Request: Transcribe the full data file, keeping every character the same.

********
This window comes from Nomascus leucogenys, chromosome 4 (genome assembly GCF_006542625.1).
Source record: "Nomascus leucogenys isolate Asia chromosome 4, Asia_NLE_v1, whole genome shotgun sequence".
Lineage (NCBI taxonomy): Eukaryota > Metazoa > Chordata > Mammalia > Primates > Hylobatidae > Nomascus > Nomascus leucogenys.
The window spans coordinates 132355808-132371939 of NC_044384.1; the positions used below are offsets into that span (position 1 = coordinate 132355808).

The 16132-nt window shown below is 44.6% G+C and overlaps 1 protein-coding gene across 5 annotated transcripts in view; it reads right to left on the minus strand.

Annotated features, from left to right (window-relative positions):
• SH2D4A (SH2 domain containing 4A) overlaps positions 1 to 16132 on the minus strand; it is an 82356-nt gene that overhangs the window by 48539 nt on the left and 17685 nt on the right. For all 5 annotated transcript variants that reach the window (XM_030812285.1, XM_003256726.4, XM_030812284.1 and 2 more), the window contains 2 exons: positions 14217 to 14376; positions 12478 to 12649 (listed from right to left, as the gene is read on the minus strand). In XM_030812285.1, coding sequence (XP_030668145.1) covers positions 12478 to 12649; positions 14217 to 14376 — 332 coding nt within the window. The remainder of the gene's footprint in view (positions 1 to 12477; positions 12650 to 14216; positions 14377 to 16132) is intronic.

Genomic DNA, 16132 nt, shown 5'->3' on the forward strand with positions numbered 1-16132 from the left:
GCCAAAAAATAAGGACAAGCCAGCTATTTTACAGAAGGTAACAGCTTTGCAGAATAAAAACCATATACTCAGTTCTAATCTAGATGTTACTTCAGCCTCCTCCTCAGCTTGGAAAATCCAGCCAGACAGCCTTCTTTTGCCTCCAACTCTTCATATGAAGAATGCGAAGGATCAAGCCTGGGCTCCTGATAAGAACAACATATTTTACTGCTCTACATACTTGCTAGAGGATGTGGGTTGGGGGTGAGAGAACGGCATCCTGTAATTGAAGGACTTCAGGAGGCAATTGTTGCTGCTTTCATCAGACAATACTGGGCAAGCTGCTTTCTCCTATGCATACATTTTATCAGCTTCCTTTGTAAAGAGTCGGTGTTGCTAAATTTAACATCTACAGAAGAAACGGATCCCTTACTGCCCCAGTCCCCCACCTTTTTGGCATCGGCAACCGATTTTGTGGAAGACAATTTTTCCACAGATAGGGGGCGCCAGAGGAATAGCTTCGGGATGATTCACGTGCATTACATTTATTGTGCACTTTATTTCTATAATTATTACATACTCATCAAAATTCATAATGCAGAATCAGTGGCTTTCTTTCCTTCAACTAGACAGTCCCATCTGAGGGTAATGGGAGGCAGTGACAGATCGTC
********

This window comes from Nomascus leucogenys, chromosome 4 (genome assembly GCF_006542625.1).
Source record: "Nomascus leucogenys isolate Asia chromosome 4, Asia_NLE_v1, whole genome shotgun sequence".
Lineage (NCBI taxonomy): Eukaryota > Metazoa > Chordata > Mammalia > Primates > Hylobatidae > Nomascus > Nomascus leucogenys.
The window spans coordinates 132355808-132371939 of NC_044384.1; the positions used below are offsets into that span (position 1 = coordinate 132355808).

The 16132-nt window shown below is 44.6% G+C and overlaps 1 protein-coding gene across 5 annotated transcripts in view; it reads right to left on the minus strand.

Annotated features, from left to right (window-relative positions):
• SH2D4A (SH2 domain containing 4A) overlaps positions 1 to 16132 on the minus strand; it is an 82356-nt gene that overhangs the window by 48539 nt on the left and 17685 nt on the right. For all 5 annotated transcript variants that reach the window (XM_030812285.1, XM_003256726.4, XM_030812284.1 and 2 more), the window contains 2 exons: positions 14217 to 14376; positions 12478 to 12649 (listed from right to left, as the gene is read on the minus strand). In XM_030812285.1, coding sequence (XP_030668145.1) covers positions 12478 to 12649; positions 14217 to 14376 — 332 coding nt within the window. The remainder of the gene's footprint in view (positions 1 to 12477; positions 12650 to 14216; positions 14377 to 16132) is intronic.

Genomic DNA, 16132 nt, shown 5'->3' on the forward strand with positions numbered 1-16132 from the left:
GCCAAAAAATAAGGACAAGCCAGCTATTTTACAGAAGGTAACAGCTTTGCAGAATAAAAACCATATACTCAGTTCTAATCTAGATGTTACTTCAGCCTCCTCCTCAGCTTGGAAAATCCAGCCAGACAGCCTTCTTTTGCCTCCAACTCTTCATATGAAGAATGCGAAGGATCAAGCCTGGGCTCCTGATAAGAACAACATATTTTACTGCTCTACATACTTGCTAGAGGATGTGGGTTGGGGGTGAGAGAACGGCATCCTGTAATTGAAGGACTTCAGGAGGCAATTGTTGCTGCTTTCATCAGACAATACTGGGCAAGCTGCTTTCTCCTATGCATACATTTTATCAGCTTCCTTTGTAAAGAGTCGGTGTTGCTAAATTTAACATCTACAGAAGAAACGGATCCCTTACTGCCCCAGTCCCCCACCTTTTTGGCATCGGCAACCGATTTTGTGGAAGACAATTTTTCCACAGATAGGGGGCGCCAGAGGAATAGCTTCGGGATGATTCACGTGCATTACATTTATTGTGCACTTTATTTCTATAATTATTACATACTCATCAAAATTCATAATGCAGAATCAGTGGCTTTCTTTCCTTCAACTAGACAGTCCCATCTGAGGGTAATGGGAGGCAGTGACAGATCGTC